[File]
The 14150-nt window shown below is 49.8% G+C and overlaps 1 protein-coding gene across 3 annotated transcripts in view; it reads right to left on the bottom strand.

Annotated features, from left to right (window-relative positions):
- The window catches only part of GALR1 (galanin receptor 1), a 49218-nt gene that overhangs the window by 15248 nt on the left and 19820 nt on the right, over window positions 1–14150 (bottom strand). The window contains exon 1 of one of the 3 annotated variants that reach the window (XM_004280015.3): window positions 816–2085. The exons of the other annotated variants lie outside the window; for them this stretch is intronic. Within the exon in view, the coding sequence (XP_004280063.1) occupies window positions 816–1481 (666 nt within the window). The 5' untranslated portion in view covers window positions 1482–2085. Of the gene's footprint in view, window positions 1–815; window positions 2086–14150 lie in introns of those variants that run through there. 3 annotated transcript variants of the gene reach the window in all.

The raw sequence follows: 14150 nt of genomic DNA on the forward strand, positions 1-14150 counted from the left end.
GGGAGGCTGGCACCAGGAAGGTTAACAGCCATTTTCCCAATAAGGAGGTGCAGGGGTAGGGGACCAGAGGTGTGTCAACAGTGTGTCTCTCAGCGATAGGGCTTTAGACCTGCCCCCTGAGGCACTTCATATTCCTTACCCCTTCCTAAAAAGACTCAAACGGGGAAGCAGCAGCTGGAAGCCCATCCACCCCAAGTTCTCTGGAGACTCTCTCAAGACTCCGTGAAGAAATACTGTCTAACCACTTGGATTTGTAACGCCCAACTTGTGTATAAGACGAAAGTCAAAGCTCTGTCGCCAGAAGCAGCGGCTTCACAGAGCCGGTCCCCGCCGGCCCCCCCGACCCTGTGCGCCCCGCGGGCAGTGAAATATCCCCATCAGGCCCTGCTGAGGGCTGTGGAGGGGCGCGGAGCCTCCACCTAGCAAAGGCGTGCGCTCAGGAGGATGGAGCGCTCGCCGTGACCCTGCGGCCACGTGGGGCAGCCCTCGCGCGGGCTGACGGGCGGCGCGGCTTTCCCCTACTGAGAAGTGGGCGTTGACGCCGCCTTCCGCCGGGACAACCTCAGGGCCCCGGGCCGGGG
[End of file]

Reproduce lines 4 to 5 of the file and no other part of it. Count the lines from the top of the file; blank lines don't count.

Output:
The raw sequence follows: 14150 nt of genomic DNA on the forward strand, positions 1-14150 counted from the left end.
GGGAGGCTGGCACCAGGAAGGTTAACAGCCATTTTCCCAATAAGGAGGTGCAGGGGTAGGGGACCAGAGGTGTGTCAACAGTGTGTCTCTCAGCGATAGGGCTTTAGACCTGCCCCCTGAGGCACTTCATATTCCTTACCCCTTCCTAAAAAGACTCAAACGGGGAAGCAGCAGCTGGAAGCCCATCCACCCCAAGTTCTCTGGAGACTCTCTCAAGACTCCGTGAAGAAATACTGTCTAACCACTTGGATTTGTAACGCCCAACTTGTGTATAAGACGAAAGTCAAAGCTCTGTCGCCAGAAGCAGCGGCTTCACAGAGCCGGTCCCCGCCGGCCCCCCCGACCCTGTGCGCCCCGCGGGCAGTGAAATATCCCCATCAGGCCCTGCTGAGGGCTGTGGAGGGGCGCGGAGCCTCCACCTAGCAAAGGCGTGCGCTCAGGAGGATGGAGCGCTCGCCGTGACCCTGCGGCCACGTGGGGCAGCCCTCGCGCGGGCTGACGGGCGGCGCGGCTTTCCCCTACTGAGAAGTGGGCGTTGACGCCGCCTTCCGCCGGGACAACCTCAGGGCCCCGGGCCGGGG